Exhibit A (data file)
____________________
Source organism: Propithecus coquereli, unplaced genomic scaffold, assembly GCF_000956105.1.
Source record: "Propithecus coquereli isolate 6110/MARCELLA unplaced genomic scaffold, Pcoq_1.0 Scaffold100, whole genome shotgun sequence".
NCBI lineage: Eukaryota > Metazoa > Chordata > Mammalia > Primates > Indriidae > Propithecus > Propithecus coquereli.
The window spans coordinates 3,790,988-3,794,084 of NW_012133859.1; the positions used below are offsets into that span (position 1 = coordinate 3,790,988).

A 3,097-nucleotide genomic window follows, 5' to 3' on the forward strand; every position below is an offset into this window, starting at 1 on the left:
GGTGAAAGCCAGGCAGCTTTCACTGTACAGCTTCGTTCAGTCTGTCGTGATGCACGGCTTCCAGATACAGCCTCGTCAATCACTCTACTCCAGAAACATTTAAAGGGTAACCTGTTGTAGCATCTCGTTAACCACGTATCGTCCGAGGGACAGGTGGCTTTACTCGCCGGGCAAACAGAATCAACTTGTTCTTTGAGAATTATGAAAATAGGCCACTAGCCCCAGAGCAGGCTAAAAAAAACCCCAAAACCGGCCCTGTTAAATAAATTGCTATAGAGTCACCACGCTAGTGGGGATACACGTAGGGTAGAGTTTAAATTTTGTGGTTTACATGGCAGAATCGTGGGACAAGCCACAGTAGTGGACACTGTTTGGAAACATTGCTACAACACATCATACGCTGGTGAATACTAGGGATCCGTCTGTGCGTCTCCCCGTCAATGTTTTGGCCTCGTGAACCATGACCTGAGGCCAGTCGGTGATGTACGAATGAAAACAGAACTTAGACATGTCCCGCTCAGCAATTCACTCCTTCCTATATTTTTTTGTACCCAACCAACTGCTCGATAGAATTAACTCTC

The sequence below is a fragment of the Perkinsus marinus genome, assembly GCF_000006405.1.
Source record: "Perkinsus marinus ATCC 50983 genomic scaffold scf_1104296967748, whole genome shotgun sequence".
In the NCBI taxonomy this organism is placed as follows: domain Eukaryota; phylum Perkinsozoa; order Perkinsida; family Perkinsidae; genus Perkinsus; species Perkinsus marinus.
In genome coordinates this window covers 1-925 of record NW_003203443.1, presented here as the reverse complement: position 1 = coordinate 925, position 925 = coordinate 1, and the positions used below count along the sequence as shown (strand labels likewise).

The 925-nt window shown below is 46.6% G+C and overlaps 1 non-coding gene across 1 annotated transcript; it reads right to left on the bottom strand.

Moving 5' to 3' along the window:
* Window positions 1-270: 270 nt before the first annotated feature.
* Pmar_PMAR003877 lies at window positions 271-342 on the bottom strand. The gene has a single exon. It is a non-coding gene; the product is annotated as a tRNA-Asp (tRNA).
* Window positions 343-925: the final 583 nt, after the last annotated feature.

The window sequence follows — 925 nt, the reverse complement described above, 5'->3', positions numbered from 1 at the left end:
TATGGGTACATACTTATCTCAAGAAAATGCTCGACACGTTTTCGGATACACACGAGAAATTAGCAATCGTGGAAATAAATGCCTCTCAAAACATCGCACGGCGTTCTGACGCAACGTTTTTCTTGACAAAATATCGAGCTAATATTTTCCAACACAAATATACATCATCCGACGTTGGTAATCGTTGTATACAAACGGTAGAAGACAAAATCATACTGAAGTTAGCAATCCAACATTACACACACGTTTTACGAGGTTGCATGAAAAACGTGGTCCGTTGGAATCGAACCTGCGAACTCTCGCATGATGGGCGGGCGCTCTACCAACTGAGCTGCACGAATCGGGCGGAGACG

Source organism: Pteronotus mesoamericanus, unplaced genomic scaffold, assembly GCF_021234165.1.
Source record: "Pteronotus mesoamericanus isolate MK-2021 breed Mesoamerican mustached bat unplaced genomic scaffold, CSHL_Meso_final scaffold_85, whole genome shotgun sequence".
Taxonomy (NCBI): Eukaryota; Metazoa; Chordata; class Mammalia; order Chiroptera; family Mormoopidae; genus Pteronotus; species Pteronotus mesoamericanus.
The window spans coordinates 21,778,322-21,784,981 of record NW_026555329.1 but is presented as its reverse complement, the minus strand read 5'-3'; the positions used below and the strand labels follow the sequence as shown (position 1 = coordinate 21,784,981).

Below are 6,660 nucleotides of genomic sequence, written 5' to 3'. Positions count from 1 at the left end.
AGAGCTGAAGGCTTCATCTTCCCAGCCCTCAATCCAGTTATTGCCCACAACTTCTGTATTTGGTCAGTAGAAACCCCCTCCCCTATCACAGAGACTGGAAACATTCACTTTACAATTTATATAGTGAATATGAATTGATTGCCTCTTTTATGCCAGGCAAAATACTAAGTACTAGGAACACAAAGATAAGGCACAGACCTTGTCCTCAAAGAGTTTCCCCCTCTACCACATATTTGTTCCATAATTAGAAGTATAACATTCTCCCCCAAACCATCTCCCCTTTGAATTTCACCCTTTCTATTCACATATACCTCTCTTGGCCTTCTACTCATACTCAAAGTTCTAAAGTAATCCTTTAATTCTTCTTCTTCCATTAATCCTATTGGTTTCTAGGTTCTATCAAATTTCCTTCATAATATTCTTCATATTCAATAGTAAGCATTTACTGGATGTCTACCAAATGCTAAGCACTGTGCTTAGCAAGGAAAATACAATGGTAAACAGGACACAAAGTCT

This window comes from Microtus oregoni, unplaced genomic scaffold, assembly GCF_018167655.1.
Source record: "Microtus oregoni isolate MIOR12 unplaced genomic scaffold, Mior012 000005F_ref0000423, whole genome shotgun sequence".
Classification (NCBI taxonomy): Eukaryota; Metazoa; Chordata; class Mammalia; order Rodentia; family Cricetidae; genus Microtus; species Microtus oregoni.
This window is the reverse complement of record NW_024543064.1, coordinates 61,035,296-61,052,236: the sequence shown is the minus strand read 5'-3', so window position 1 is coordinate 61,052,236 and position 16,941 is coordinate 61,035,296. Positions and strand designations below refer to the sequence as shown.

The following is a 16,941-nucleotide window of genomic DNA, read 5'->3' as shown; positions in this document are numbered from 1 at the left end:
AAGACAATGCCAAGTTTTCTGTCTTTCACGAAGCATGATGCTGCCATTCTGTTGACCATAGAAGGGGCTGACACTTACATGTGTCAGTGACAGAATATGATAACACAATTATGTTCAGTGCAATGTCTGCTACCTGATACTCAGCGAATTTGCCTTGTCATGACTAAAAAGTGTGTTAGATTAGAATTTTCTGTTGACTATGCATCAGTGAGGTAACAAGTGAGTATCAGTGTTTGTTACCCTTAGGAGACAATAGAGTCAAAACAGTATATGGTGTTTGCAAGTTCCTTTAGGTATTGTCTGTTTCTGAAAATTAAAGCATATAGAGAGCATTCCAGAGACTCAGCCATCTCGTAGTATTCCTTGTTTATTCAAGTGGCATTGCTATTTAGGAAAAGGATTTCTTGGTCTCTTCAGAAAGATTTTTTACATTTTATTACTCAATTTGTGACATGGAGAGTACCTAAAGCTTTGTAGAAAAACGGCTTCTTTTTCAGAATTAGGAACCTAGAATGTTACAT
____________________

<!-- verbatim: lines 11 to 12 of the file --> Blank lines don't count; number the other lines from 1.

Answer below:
The 925-nt window shown below is 46.6% G+C and overlaps 1 non-coding gene across 1 annotated transcript; it reads right to left on the bottom strand.

Moving 5' to 3' along the window: